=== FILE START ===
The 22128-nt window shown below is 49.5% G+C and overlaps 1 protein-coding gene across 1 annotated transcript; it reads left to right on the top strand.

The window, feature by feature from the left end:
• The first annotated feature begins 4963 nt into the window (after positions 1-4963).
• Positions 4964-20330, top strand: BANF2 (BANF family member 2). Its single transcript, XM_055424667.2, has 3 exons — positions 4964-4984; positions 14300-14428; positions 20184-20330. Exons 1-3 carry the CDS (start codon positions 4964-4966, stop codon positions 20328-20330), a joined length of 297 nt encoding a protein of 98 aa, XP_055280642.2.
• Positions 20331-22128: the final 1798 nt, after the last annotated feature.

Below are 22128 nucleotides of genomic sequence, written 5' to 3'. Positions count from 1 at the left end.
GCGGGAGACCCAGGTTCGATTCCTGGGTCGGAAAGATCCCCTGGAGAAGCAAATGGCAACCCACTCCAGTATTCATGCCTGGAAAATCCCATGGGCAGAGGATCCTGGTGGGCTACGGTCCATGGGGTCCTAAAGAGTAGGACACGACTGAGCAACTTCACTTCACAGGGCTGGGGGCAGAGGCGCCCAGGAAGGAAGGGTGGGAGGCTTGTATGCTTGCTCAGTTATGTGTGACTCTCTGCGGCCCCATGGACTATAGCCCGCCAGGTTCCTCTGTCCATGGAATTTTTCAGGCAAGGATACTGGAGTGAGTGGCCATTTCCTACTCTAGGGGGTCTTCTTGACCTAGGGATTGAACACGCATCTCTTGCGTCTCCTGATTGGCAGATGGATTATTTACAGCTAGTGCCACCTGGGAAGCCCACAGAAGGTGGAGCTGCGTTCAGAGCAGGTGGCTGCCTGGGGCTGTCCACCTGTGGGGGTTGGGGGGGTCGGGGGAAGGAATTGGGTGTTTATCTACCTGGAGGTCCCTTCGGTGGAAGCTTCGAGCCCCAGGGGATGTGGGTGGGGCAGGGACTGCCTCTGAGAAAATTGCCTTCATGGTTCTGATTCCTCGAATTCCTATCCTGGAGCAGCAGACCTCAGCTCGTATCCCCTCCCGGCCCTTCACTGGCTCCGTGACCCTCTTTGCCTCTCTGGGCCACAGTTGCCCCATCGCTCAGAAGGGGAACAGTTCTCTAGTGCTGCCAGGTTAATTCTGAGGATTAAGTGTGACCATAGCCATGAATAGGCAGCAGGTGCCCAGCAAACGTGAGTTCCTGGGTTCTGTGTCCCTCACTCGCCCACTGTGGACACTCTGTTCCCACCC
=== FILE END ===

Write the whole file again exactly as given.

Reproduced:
The 22128-nt window shown below is 49.5% G+C and overlaps 1 protein-coding gene across 1 annotated transcript; it reads left to right on the top strand.

The window, feature by feature from the left end:
• The first annotated feature begins 4963 nt into the window (after positions 1-4963).
• Positions 4964-20330, top strand: BANF2 (BANF family member 2). Its single transcript, XM_055424667.2, has 3 exons — positions 4964-4984; positions 14300-14428; positions 20184-20330. Exons 1-3 carry the CDS (start codon positions 4964-4966, stop codon positions 20328-20330), a joined length of 297 nt encoding a protein of 98 aa, XP_055280642.2.
• Positions 20331-22128: the final 1798 nt, after the last annotated feature.

Below are 22128 nucleotides of genomic sequence, written 5' to 3'. Positions count from 1 at the left end.
GCGGGAGACCCAGGTTCGATTCCTGGGTCGGAAAGATCCCCTGGAGAAGCAAATGGCAACCCACTCCAGTATTCATGCCTGGAAAATCCCATGGGCAGAGGATCCTGGTGGGCTACGGTCCATGGGGTCCTAAAGAGTAGGACACGACTGAGCAACTTCACTTCACAGGGCTGGGGGCAGAGGCGCCCAGGAAGGAAGGGTGGGAGGCTTGTATGCTTGCTCAGTTATGTGTGACTCTCTGCGGCCCCATGGACTATAGCCCGCCAGGTTCCTCTGTCCATGGAATTTTTCAGGCAAGGATACTGGAGTGAGTGGCCATTTCCTACTCTAGGGGGTCTTCTTGACCTAGGGATTGAACACGCATCTCTTGCGTCTCCTGATTGGCAGATGGATTATTTACAGCTAGTGCCACCTGGGAAGCCCACAGAAGGTGGAGCTGCGTTCAGAGCAGGTGGCTGCCTGGGGCTGTCCACCTGTGGGGGTTGGGGGGGTCGGGGGAAGGAATTGGGTGTTTATCTACCTGGAGGTCCCTTCGGTGGAAGCTTCGAGCCCCAGGGGATGTGGGTGGGGCAGGGACTGCCTCTGAGAAAATTGCCTTCATGGTTCTGATTCCTCGAATTCCTATCCTGGAGCAGCAGACCTCAGCTCGTATCCCCTCCCGGCCCTTCACTGGCTCCGTGACCCTCTTTGCCTCTCTGGGCCACAGTTGCCCCATCGCTCAGAAGGGGAACAGTTCTCTAGTGCTGCCAGGTTAATTCTGAGGATTAAGTGTGACCATAGCCATGAATAGGCAGCAGGTGCCCAGCAAACGTGAGTTCCTGGGTTCTGTGTCCCTCACTCGCCCACTGTGGACACTCTGTTCCCACCC